Thursday, 17 July 2014

Wrecking Ball

We know that come tomorrow
None of this will be here
So hold tight to your anger, hold tight to your anger
And don’t fall to your fear.

Bruce Springsteen – Wrecking Ball

I wrote not so long back about my new fitness regime and how it had begun to help with the various Fibromyalgia symptoms. I’ve been ill for too long to have expected lasting improvement – chronic means chronic, after all – but I would have liked things to have lasted a little longer than they did.

The frustrating thing is just how much better I became. I had more energy than usual and whilst the usual pain symptoms were still present I certainly felt the sense of well being that comes with being generally fitter. Though still ill and having rough days I was significantly more bright-eyed and bushy-tailed for want of a better phrase.

However, for the last couple of months I’ve barely been able to exercise at all. The workout DVDs are gathering a fine layer of dust in the living room and don’t look like moving soon. I have attempted to break the cycle a couple of times, but on both occasions ten minutes into the workout I was overcome with the feeling of needing to be violently sick. This didn’t happen but it would be idiotic to try and push past that sensation.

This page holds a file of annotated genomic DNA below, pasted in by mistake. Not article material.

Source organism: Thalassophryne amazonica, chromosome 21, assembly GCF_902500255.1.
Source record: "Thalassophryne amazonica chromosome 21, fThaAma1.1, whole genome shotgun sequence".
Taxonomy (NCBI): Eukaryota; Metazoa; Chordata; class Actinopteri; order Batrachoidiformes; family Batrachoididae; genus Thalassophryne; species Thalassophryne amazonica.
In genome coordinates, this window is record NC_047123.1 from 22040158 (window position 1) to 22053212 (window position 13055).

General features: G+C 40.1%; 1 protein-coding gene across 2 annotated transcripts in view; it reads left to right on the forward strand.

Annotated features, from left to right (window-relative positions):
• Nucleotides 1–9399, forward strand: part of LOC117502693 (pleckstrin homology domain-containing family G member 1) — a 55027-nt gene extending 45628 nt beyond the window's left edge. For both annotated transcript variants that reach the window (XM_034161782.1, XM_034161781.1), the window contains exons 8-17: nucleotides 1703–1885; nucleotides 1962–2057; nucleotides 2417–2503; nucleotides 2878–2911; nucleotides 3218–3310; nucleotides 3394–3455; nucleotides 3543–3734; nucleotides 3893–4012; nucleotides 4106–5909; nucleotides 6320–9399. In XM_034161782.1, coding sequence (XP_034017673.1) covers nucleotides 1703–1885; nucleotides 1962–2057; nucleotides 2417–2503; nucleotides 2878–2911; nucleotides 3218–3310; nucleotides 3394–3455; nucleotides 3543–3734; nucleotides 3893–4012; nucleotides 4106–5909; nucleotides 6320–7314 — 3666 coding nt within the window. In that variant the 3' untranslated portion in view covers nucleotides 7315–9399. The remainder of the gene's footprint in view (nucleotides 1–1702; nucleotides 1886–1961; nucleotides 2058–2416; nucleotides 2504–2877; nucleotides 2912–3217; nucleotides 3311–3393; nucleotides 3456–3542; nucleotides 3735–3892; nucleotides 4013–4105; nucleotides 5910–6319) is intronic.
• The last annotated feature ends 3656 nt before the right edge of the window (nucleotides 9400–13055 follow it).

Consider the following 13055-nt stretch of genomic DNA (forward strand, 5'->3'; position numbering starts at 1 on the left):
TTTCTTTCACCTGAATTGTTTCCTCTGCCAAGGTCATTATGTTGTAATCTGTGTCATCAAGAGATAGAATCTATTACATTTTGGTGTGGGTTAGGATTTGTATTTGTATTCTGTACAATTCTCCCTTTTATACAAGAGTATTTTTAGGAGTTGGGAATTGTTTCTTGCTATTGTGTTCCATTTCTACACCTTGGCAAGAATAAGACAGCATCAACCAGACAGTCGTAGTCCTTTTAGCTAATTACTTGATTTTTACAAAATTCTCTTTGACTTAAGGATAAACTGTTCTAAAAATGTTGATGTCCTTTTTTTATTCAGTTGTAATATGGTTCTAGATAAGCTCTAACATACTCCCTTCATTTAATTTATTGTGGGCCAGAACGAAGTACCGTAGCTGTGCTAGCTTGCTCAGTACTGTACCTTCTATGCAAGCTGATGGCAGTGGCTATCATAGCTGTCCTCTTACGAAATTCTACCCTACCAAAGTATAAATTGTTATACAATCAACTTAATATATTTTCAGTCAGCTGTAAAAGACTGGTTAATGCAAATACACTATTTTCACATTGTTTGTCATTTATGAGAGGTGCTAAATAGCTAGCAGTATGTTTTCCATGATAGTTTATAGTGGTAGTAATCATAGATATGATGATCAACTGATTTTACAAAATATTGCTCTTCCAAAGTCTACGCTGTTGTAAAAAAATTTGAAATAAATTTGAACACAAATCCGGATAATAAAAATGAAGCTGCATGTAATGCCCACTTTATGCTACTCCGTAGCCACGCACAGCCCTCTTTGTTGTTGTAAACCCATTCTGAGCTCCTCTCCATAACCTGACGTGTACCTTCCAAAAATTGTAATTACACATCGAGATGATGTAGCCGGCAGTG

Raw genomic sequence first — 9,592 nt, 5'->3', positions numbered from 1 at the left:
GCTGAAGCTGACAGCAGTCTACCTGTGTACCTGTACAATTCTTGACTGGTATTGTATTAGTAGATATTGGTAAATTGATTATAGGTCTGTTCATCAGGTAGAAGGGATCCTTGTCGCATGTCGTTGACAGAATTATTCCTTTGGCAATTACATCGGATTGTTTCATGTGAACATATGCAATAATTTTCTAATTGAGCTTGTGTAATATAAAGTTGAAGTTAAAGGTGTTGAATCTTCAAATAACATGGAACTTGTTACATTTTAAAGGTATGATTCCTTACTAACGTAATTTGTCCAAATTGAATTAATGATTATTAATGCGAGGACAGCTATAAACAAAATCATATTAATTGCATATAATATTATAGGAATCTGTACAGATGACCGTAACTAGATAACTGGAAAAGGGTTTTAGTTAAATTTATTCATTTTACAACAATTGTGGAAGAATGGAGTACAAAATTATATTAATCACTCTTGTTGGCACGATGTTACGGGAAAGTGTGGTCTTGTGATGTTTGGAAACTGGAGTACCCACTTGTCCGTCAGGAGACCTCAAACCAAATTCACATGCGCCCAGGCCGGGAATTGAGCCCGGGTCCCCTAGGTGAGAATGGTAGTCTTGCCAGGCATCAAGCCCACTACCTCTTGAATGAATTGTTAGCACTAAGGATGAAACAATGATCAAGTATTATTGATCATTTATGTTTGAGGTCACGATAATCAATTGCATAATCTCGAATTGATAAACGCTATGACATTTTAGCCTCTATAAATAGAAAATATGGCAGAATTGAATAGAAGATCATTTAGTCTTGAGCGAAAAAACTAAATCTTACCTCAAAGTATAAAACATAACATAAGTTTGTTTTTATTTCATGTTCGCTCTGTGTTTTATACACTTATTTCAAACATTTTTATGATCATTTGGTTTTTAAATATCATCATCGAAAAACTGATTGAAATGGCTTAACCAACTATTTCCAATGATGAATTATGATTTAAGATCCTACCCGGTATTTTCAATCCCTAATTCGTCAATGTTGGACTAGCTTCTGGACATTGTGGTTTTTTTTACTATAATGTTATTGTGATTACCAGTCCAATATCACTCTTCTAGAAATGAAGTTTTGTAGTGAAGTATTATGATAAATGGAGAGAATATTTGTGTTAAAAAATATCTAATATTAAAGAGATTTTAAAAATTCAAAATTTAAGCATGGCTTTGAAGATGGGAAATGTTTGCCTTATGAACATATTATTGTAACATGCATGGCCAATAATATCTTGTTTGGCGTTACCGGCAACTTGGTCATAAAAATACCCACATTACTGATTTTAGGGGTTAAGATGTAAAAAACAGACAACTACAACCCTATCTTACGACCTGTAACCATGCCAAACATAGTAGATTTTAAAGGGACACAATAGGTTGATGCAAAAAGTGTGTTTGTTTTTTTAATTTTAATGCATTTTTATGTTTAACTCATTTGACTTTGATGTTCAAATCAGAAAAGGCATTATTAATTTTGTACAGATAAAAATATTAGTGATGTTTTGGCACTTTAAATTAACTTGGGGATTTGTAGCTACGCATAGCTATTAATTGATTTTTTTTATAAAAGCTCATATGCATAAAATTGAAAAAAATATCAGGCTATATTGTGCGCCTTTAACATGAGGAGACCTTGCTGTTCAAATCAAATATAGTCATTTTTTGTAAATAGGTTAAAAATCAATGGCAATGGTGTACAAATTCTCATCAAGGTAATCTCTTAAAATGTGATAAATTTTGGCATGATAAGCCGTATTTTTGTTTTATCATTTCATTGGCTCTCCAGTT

I’m not completely immobile – I’ve still been getting to work and pottering about in the evenings and at weekends but I miss the sense of structure and purpose. Taking up something like the 30 Day Shred again would be so ridiculous as to be laughable at the present time. I just don’t have the energy and attempting to fight this, as I’ve covered, does not lead to pleasant results.

I first noticed this oncoming phase when we went on holiday to Wiltshire at the end of June. We were blessed with sunny and hot weather but I think this further highlighted the problem – it was the sort of muggy heat that saps energy. Whilst we had a lovely time and went to some really lovely places – we’re both history nerds, and Wiltshire is the sort of old the dinosaurs had already forgotten about - I struggled with energy constantly. In hindsight I managed to do quite a lot considering, but it was never without the feeling of needing to collapse in the shade fairly regularly. Still, it was nice to get away and I’d go back to the area in a heartbeat.

(Not giving a monkey's at Barbury Castle - right up until my knees gave up a couple of hours later anyway.) 

So, the break did not improve things as you would usually expect it would. I’ve then been in the process of changing jobs again due to circumstances beyond my control and I suspect this has piled on the pressure on top of my already depleted resources. It never rains and all that.

So, at the moment I’m walking eight miles a day with a couple of train rides in between to get to work. I probably don’t need to illustrate the fact I’m back on the routine of come home in the evening, eat, sleep and repeat. The walk will have to do as my exercise for the foreseeable future because short of a miracle I will be summoning neither the energy nor the will to do anything further. For now, I give up.

Giving up. What an unpleasant phrase. However, there comes a time when you have to be sensible and recognise the difference between giving up because you can’t be bothered and conceding defeat because it’s the most sensible and healthy thing to do.